“How do you teach modesty to children?”
The question glowed on my computer screen.
“… in 50-100 words … I’m creating an expert roundup on Cleo Madison … would love to include your insights … ”
An email. An opportunity. But a complicated subject to be sure. Isn’t it funny how “modesty” has become such a charged subject nowadays?
When I was little, it seemed so cut and dry. For girls, don’t show your panties … For boys, put your shirt on if we’re not at the beach. It’s an oversimplification, to be sure.
But now, it’s so stressful. As a culture, we’re not sure what’s modest or immodest anymore. We certainly can’t look to the media for guidelines–where boobs grace billboards in epic proportions. On the other side of the spectrum, we are afraid to speak up or speak out. We don’t want to offend anyone. We don’t want to connect immodesty to sexual assault. The horrifying suggestion that a short skirt means “she was asking for it” turns my stomach.
It has all gotten so … twisted … and confusing … and dirty … and broken.
And so … back to the glowing question on my computer screen: “How do you teach modesty to children?”
Like a good mama, I wrote a little blurb for a post on Cleo Madison. I was so honored and grateful for the opportunity to be included in their post:
TEACHING MODESTY TO CHILDREN: 13 LATTER-DAY SAINT MOMS WEIGH IN
(Please note: I also LOVED the segment from my dear friend and co-host on the Media Savvy Moms Podcast, Marilyn Evans, who was also included in the lineup. Her related article on ParentsAware is so fantastic! Read it here: How My Son Taught Me that Modesty is an Attitude.)
On the other hand … I have so much more to say about modesty than I could fit in 50-100 words! And I’d love to hear your thoughts on the subject too.
Waaaay back when I started on this crazy journey tackling topics in the digital parenting realm, I wrote another article you might remember: How to Teach Kids About (*GASP*) Pornography. Reading over that article now, I have to laugh at myself. I have learned so much since then … However, I did include a few wise words about modesty that I still stand by.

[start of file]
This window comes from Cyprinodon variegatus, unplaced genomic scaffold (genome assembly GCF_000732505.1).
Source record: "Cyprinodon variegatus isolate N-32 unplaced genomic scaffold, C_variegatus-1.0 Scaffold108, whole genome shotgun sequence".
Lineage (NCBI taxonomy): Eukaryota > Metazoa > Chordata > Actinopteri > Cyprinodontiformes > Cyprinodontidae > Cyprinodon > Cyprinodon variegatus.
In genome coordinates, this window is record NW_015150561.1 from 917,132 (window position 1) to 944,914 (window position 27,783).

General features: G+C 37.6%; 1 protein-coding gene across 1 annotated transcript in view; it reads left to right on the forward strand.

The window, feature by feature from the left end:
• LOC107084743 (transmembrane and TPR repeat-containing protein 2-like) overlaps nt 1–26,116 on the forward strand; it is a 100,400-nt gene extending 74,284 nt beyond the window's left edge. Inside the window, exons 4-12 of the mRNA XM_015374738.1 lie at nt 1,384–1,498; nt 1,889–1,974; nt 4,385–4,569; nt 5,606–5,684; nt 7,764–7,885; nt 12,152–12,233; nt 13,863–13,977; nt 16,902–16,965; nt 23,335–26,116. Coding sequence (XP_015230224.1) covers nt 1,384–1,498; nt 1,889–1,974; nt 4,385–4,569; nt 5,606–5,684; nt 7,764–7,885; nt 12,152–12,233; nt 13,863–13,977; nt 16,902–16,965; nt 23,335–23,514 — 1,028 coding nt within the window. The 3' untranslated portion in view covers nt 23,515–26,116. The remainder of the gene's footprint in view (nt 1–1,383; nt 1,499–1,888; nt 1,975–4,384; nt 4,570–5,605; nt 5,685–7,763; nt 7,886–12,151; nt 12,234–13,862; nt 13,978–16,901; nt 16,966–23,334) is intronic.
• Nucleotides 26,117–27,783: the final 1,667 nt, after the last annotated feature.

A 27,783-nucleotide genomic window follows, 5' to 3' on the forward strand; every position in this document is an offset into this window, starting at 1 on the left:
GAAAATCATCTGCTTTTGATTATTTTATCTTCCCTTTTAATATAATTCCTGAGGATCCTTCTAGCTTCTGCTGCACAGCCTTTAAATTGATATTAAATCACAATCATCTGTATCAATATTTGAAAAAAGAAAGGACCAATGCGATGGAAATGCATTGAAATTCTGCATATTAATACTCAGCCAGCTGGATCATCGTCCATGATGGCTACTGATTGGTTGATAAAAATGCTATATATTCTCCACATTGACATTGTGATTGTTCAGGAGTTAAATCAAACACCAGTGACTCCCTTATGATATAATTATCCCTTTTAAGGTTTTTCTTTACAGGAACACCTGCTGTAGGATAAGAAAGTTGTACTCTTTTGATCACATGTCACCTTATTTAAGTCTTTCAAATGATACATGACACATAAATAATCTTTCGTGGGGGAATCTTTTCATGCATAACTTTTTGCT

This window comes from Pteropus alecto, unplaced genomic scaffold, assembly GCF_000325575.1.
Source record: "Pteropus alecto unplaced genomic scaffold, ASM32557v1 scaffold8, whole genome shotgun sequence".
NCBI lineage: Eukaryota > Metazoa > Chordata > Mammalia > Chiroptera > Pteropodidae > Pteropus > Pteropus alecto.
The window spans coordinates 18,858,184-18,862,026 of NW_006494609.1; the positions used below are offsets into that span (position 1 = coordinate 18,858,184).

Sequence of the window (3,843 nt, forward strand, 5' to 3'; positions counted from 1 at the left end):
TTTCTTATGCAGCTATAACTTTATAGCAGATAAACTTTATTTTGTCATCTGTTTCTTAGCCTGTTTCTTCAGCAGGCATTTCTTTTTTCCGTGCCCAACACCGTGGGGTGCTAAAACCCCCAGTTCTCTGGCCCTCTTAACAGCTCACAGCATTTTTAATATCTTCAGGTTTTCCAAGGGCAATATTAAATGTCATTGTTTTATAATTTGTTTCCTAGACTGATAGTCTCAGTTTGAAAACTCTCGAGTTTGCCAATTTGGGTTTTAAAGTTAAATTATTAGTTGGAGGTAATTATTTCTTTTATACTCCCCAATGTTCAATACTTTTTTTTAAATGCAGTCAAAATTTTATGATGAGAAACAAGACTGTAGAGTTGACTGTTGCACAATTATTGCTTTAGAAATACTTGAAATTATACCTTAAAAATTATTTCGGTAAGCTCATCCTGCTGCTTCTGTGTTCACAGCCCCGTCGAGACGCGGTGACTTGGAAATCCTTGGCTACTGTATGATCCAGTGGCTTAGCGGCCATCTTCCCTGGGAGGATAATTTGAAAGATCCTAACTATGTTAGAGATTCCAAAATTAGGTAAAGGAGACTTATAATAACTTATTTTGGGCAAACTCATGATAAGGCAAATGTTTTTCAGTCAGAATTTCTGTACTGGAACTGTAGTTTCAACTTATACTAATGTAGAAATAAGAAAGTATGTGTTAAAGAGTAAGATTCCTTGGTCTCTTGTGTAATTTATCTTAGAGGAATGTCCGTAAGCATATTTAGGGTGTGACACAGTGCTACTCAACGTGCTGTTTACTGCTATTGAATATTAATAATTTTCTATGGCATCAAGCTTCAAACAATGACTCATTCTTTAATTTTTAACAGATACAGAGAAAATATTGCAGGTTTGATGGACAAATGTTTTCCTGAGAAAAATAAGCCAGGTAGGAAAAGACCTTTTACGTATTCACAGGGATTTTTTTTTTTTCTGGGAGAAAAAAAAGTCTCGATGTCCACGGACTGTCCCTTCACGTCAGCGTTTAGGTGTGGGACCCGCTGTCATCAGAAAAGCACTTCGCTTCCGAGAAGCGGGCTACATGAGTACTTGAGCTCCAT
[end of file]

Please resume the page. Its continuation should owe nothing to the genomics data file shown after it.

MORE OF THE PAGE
One point that I made–and it’s a concept I feel very strongly about–is that if we teach our kids to be modest, then we are teaching them to be safe in more ways than one. If we teach them to protect their bodies from others’ eyes, then we can help them to be safe from all sorts of other dangers in this world–including pornography and sexual abuse.
In a world where fashions become more revealing with every passing day, modesty isn’t something that just happens. It has to be a conscious decision. But why cover up when everyone else seems not to care? Because we are human beings, not objects. We are meant to be treasured, not ogled. Sexual abuse, pornography, human trafficking–all of these horrors begin with dehumanization. In fact, lude images trigger the brain to release certain chemicals that make us treat each other differently, less respectfully. So let’s teach our kids the importance of modesty and respect for others!
QUESTION: What about YOU? How do you teach your kids to be modest? What are your thoughts on this modesty conundrum? Let’s chat. Leave me a comment.